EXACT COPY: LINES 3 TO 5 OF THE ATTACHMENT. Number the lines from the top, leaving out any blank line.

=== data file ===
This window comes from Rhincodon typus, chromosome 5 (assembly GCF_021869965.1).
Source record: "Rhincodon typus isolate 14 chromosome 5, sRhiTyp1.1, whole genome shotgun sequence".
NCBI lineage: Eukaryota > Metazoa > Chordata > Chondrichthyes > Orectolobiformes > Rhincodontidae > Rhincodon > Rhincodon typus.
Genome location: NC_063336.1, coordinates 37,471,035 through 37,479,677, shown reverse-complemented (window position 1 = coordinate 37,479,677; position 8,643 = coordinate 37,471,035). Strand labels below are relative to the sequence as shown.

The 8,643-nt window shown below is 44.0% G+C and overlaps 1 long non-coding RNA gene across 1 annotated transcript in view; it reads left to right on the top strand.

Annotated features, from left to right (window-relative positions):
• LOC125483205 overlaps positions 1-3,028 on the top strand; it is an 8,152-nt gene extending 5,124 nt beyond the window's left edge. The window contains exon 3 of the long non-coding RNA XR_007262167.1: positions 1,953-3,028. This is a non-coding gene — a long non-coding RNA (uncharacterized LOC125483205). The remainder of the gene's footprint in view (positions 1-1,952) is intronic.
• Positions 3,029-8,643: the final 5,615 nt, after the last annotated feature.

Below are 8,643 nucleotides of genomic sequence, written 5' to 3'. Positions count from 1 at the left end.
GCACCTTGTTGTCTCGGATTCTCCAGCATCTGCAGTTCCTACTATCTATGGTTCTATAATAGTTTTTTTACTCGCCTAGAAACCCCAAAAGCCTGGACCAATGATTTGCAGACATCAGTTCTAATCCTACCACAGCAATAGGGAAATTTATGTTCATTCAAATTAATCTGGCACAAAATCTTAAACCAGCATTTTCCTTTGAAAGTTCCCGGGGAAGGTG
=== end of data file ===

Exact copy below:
NCBI lineage: Eukaryota > Metazoa > Chordata > Chondrichthyes > Orectolobiformes > Rhincodontidae > Rhincodon > Rhincodon typus.
Genome location: NC_063336.1, coordinates 37,471,035 through 37,479,677, shown reverse-complemented (window position 1 = coordinate 37,479,677; position 8,643 = coordinate 37,471,035). Strand labels below are relative to the sequence as shown.

The 8,643-nt window shown below is 44.0% G+C and overlaps 1 long non-coding RNA gene across 1 annotated transcript in view; it reads left to right on the top strand.